Now that SpyderGallery for Android has been released, the next goal will be to provide color management capabilities for other mobile applications under iOS and Android. This will mean that the same type of color improvements you now see in images viewed in the SpyderGallery viewer will also be available in third party image viewing, image editing, and presentation apps. Stay tuned, to find out which applications will offer Spyder-based color management.

Credits: C. David Tobie, Copyright 2012. Website: CDTobie.com Return to Blog’s Main Page

Adobe Angst and the Creative Cloud

Creative Cloud Image

Creative Cloud Image Courtesy of Adobe

The saying is that you can’t stop progress. And yet we aren’t always happy about it. Many of us live in towns or neighborhoods which once were quite self sufficient, with services from barbers and hairdressers to hardware and grocery stores. Now most of us have to travel miles to reach larger, more impersonal, alternatives to these long-gone local shops. That’s progress.

The digital revolution has been a main focus of progress in the last couple of decades, and many of the professions that have been “digitized” have suffered as a consequence. Unless your digitally impacted line of work is licensed and mandated, you probably earn less, and have less job security, than in the analog days.

Photographers and graphic designers have been hard hit in this manner, and at the same time that their livelihoods have been impacted, their responsibilities have mushroomed. They learned a range of new and foreign computer skills, studied everything from prepress standards to color management, and those that survived have developed some type of balance in the digital world.

The description above attempts to set the stage for the angst that has rocked the photo and graphics community since Adobe, King of imaging software, announced that it is moving virtually all of its graphics, photo, and video applications to a subscription-only model. Adobe did not do this lightly, nor without research and testing. Its not something that user response it likely to change: Adobe has seen the future, and this is their response to it.

And the plans Adobe is offering are not unreasonable, for many users. One or another option will meet the needs of many at reasonable prices, and are actually a very good deal for some. But end users have still been very troubled by the change, and have been expressing their angst in various on-line forums in quite colorful language.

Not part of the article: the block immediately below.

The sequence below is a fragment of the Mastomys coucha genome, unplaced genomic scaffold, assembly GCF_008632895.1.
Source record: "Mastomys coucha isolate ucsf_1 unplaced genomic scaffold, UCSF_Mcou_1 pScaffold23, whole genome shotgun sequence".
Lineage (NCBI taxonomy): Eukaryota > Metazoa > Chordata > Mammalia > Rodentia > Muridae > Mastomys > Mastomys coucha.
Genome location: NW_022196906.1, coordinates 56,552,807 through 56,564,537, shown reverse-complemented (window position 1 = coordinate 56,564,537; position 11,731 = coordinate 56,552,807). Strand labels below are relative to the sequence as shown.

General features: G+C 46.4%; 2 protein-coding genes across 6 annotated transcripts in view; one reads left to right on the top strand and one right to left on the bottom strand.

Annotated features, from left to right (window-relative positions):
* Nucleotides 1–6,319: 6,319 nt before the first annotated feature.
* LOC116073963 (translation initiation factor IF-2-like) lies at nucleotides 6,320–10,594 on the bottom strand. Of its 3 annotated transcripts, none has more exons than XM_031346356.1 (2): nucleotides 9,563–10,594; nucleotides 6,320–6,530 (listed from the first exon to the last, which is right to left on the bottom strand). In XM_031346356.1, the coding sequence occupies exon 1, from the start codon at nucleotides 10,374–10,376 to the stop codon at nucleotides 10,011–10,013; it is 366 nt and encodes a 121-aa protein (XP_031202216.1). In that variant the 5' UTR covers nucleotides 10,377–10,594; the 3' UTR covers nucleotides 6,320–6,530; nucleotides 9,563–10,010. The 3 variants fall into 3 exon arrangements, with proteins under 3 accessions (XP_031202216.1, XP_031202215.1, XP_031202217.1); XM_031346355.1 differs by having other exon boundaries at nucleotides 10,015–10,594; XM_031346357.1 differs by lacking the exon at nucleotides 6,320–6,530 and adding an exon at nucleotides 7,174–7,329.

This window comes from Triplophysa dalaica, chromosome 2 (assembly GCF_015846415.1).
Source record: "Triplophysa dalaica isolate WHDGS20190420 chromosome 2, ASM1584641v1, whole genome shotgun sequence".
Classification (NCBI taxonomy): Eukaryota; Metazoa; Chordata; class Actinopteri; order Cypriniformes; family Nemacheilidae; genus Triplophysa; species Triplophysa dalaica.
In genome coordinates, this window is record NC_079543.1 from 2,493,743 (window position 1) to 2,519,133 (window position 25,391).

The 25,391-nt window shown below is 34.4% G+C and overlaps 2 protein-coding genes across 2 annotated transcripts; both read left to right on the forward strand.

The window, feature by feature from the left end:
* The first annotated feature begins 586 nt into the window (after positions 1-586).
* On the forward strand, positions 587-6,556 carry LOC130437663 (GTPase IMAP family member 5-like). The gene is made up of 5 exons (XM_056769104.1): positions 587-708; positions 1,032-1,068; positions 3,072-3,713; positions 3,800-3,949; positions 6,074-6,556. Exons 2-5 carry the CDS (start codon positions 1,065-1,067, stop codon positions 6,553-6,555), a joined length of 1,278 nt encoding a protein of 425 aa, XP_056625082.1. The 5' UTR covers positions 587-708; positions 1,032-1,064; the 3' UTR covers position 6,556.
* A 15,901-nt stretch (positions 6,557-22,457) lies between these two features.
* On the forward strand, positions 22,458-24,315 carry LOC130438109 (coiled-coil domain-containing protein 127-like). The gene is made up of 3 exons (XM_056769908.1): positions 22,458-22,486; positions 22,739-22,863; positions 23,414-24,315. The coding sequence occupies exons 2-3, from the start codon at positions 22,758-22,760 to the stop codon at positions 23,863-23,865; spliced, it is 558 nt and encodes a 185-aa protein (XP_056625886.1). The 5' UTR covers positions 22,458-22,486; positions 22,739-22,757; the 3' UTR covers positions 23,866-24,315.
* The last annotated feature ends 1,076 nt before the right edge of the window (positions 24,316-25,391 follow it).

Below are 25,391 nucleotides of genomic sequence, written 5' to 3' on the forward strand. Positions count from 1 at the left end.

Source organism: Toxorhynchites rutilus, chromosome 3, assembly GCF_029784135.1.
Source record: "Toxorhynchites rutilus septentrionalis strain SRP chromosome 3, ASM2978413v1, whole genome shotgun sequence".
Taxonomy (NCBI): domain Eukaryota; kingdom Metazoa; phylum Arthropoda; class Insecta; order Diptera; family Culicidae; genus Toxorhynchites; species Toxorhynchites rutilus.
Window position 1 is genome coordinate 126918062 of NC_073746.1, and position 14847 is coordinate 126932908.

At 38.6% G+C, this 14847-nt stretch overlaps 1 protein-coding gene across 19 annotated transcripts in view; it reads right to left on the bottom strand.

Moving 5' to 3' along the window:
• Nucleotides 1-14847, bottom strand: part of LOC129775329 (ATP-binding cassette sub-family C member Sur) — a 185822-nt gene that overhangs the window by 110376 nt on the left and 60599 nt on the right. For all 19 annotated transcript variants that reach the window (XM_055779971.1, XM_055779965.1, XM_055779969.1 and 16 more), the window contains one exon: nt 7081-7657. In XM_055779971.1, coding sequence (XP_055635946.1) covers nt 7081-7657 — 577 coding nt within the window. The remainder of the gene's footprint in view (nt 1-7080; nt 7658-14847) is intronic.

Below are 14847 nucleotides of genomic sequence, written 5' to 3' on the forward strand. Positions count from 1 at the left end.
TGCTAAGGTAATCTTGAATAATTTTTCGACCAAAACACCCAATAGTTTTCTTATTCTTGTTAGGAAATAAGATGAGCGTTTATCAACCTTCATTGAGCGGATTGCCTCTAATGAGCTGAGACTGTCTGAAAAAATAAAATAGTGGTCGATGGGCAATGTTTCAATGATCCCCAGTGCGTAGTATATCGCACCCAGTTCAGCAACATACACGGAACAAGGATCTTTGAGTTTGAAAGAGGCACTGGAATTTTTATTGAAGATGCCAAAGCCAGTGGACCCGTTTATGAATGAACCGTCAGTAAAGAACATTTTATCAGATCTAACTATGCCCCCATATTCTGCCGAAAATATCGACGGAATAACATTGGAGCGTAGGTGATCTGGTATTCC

I will apologize in advance for using this term, but there is really no other description for what Adobe is doing than “paradigm shift”. Its a change in the basis underlying the whole field of imaging and design. It feels, to many, as though, after years of owning their own homes, officials have knocked on the door and told them that home ownership is no longer allowed, and that they will need to pay rent in the future. Those who firmly believe in ownership, of not owing anyone anything, of buying what you can afford, as you can afford it, and making your purchase decisions carefully, may certainly find this troubling.

I have no intention of pitching the Creative Cloud options to Adobe users, not today at any rate. Nor do I plan to raise my voice in protest; I believe Adobe is sincere, serious, and probably right in what they are doing. But I did want to address the angst I am hearing in the voices of many users. Much of this is a matter of how we think about things, and if some concepts from me can ease anyone’s concerns, than I’ll consider that enough.

We have never actually owned our software. We bought it, and in some cases even the right to resell it, under a “shrink-wrap license agreement.” Software is written, like a novel, and unlike most things we buy, is covered by copyright, on the basis of it being written. The fine print in your license agreements have long told you that you are licensed to use this software under certain terms; this is not ownership in the sense that you can own a horse or a baseball bat.

Owning software has always been a cooperative venture. I have recommended against purchasing products from companies in financial difficulty, which might not be around to provide bug fixes, updates, and new versions over time. Adobe recently publicly released the source code of Photoshop 1. I downloaded a copy. Its availability underscores the fact that what Photoshop was then is not of much use now, it’s the movement forward, and all the versions in between (which I sometimes awaited in agony, when my workflow didn’t really work until a new feature or function was released) were a work in progress. “Owning” Photoshop 1, which I now own in a far more concrete manner than I did in its heyday, since the actual source code is in my hands, means nothing today, except as a curiosity or an educational tool.